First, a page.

How does Facebook defend its claim that, regarding content that exploits children, they 'do not find enough violating samples to precisely estimate prevalence'? Is turning a blind eye to it really a defense? Whose interests are served by pretending it doesn't exist?
While Facebook has a clear and comprehensive child nudity/exploitation policy, the sexualisation, harassment and exploitation of children on Instagram is rampant. Users don't heed the policy, and moderators don't consistently enforce it.
COVID-19 is having an exacerbating effect. As experts have warned, children are now at more risk of online sexual exploitation than ever. In keeping with this tragic trend, we recently discovered and reported hundreds of Instagram accounts for child exploitation activity - many of which were created after the start of COVID-19 lockdowns.
Just last week we reported a new Instagram account which was posting images of a pre-teen girl dressed in pink lingerie and advertising images for sale on Patreon and Boosty (read more about this - including our action and win - here). Instagram's response to reports is generally slow, though, and most often consists of a standardised reply that says due to COVID-19 they 'can't prioritise all reports right now'.
Undoubtedly, Facebook's 'transparency' data for the COVID-19 period will present outliers. But as our investigations and NSPCC's data show, Instagram's serious child predator and exploitation problems and failure to keep kids safe long predate the current global pandemic.
Facebook recently appointed an Oversight Board to arbitrate content takedown decisions. It's unclear whether this will improve child safety on its platforms. What is clear is that big tech and social media companies like Facebook are part of the child sexual exploitation supply chain. And through its public relations spin, lack of transparency and weak policy enforcement, Facebook is aiding predators and hurting children.
Read more about NSPCC's call for regulatory measures to hold tech and social media heads accountable for child exploitation here.
*Content warning: themes and images are distressingRead more
Instagram's 'nudity' rules don't keep kids safe
Recently Instagram CEO Adam Mosseri was questioned by online celebrity news group The Shade Room over the removal of a live post, hosted by Tory Lanez' 'Quarantine Radio' account. In his response Mosseri stated:Read more
"Holocaust #2 but instead of jews we target women"Read more
How Instagram broadcasts live sex acts to kids
*Content warning: this article describes real events that may be distressing for readers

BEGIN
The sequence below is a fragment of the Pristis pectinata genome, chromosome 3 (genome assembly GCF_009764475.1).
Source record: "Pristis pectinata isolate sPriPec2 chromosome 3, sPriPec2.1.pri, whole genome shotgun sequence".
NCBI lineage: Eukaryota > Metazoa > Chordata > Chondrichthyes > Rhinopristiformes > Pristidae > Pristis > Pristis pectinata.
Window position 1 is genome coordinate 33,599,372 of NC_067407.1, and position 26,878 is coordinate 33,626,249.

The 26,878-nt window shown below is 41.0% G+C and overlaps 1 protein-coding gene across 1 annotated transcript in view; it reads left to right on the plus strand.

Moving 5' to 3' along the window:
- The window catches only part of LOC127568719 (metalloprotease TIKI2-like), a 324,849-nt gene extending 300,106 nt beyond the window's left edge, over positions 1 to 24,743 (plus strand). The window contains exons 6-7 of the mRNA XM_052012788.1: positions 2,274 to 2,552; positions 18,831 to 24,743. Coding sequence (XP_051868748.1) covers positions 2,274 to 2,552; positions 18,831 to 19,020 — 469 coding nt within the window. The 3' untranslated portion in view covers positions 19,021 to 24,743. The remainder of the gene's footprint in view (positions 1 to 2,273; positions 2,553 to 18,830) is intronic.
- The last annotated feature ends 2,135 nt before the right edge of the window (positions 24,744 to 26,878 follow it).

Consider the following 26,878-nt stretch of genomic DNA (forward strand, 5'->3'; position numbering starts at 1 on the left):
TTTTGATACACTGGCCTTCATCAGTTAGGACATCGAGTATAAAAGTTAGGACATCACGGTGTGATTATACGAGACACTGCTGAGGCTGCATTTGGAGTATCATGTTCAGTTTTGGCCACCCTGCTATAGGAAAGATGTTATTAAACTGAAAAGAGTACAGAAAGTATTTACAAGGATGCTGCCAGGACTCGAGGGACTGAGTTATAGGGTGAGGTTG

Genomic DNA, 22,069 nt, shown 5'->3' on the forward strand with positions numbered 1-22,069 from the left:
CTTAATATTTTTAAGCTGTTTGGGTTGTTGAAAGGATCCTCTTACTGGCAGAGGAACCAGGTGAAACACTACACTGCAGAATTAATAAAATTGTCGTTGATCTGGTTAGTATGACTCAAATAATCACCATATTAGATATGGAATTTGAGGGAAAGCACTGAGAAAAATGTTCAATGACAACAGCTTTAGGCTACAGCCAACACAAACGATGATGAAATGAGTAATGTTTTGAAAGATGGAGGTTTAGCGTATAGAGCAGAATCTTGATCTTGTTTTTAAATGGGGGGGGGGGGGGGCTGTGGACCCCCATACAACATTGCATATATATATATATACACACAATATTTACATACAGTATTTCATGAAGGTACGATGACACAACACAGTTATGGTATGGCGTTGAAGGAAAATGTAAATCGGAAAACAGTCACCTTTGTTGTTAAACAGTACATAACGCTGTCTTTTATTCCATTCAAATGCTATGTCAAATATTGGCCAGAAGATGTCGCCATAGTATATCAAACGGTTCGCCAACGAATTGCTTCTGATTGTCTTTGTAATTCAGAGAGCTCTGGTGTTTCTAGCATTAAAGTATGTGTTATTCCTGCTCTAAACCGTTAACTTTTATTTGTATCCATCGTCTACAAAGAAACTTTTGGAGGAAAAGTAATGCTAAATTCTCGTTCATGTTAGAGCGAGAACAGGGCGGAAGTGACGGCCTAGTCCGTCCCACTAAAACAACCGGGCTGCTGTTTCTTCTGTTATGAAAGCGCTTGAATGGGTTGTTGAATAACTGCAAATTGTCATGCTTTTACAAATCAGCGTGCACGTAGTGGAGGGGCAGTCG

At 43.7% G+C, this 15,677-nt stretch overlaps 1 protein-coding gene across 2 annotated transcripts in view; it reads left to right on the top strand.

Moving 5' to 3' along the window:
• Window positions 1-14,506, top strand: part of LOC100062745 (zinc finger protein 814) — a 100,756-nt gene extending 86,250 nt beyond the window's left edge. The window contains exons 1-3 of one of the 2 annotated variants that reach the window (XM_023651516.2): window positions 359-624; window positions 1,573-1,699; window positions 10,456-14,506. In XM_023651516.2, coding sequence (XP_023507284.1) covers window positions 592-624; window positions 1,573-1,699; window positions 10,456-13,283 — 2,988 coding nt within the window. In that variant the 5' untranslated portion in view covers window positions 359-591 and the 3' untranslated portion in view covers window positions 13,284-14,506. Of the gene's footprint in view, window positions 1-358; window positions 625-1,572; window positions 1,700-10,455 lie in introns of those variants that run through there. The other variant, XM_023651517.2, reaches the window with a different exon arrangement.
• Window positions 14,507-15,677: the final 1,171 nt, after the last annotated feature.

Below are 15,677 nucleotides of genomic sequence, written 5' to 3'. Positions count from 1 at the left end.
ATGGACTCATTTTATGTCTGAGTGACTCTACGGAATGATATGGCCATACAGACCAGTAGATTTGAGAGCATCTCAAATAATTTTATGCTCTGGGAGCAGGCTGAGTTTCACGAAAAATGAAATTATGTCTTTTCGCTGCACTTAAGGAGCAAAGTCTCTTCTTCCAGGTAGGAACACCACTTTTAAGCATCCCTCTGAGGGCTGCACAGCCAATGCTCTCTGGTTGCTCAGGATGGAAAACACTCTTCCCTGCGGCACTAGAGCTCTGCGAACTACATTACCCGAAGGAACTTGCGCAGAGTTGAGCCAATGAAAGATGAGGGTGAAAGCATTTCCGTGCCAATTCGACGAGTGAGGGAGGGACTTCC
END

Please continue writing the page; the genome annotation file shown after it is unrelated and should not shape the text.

As a researcher and campaigner advocating for an end to the objectification of women and sexualisation of girls, I follow dozens of underage girls on Instagram. They are aspiring models, gymnasts and dancers. They pose in swimwear and leotards. I watch how they use Instagram to promote a new brand-name bikini, or to exhibit their latest ventures in flexibility: an attempt at oversplits or a contorted backbend. Some of the girls have hundreds of thousands of followers. We - their followers - didn't have to look for them: Instagram’s search , ‘Explore’ and ‘Suggested for you’ features served them to us in an algorithm-procured gallery of pre-pubescents and young teens that caters to the predator’s eye.
An Instagram feed filled with prepubescent girls in bikinis
The setting is a picture of after-school normality: an average kitchen in a home in Australian suburbia. Two girls in school uniform do what kids up and down the eastern seaboard are doing: arriving home after a long day of school, they dump their school bags and head to the kitchen to make a snack.
One of the girls - 14 according to information on her Instagram account - casually picks up her phone. Still in her uniform (easily providing information about what school she attends and where) she opens Instagram and with a tap of an icon starts a live post: a livestream video that her followers can watch. Instagram even promotes the live broadcast. I, one of her 12,000 algorithm-procured followers - and one of hordes of strangers whose identities, whereabouts and motives for watching a 14 year old girl are unknown - get an Instagram notification that she’s started a ‘live’. I click her avatar to start the livestream, and instantly I’m transported into the family kitchen. The girl and her friend occupy the foreground, creating a soundtrack with teenage chatter. In the background is a fridge plastered with photos, bills and reminders – artefacts of average family life.
One of the 50+ viewers makes a request to ‘be in’ the ‘live’. This request is one of Instagram’s built-in live-post features that allows viewers to interact with the host via a simultaneous, live video broadcast which the other viewers can see. The girl accepts the request, smiling curiously at the screen as she scans viewers’ incoming comments. As she does, my screen splits horizontally, making way for the viewer’s live video broadcast.
The viewer is a man. He is naked. And he is masturbating.